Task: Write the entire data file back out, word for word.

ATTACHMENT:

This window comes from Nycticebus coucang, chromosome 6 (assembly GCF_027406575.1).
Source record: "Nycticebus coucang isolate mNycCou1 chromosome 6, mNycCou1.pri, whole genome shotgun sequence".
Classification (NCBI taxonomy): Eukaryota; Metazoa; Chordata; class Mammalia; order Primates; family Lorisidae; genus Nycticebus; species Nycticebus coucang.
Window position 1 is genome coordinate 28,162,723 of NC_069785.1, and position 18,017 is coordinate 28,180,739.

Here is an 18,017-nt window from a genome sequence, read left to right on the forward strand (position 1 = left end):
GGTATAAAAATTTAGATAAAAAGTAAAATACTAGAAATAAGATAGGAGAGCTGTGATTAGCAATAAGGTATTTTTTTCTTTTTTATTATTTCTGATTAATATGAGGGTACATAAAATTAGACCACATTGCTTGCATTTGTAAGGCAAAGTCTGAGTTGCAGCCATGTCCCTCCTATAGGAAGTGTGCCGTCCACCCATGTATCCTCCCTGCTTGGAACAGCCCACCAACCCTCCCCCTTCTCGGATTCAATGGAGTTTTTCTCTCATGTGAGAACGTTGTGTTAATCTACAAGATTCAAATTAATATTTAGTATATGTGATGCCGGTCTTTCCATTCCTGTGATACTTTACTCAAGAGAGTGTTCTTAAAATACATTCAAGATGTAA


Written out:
This window comes from Nycticebus coucang, chromosome 6 (assembly GCF_027406575.1).
Source record: "Nycticebus coucang isolate mNycCou1 chromosome 6, mNycCou1.pri, whole genome shotgun sequence".
Classification (NCBI taxonomy): Eukaryota; Metazoa; Chordata; class Mammalia; order Primates; family Lorisidae; genus Nycticebus; species Nycticebus coucang.
Window position 1 is genome coordinate 28,162,723 of NC_069785.1, and position 18,017 is coordinate 28,180,739.

Here is an 18,017-nt window from a genome sequence, read left to right on the forward strand (position 1 = left end):
GGTATAAAAATTTAGATAAAAAGTAAAATACTAGAAATAAGATAGGAGAGCTGTGATTAGCAATAAGGTATTTTTTTCTTTTTTATTATTTCTGATTAATATGAGGGTACATAAAATTAGACCACATTGCTTGCATTTGTAAGGCAAAGTCTGAGTTGCAGCCATGTCCCTCCTATAGGAAGTGTGCCGTCCACCCATGTATCCTCCCTGCTTGGAACAGCCCACCAACCCTCCCCCTTCTCGGATTCAATGGAGTTTTTCTCTCATGTGAGAACGTTGTGTTAATCTACAAGATTCAAATTAATATTTAGTATATGTGATGCCGGTCTTTCCATTCCTGTGATACTTTACTCAAGAGAGTGTTCTTAAAATACATTCAAGATGTAA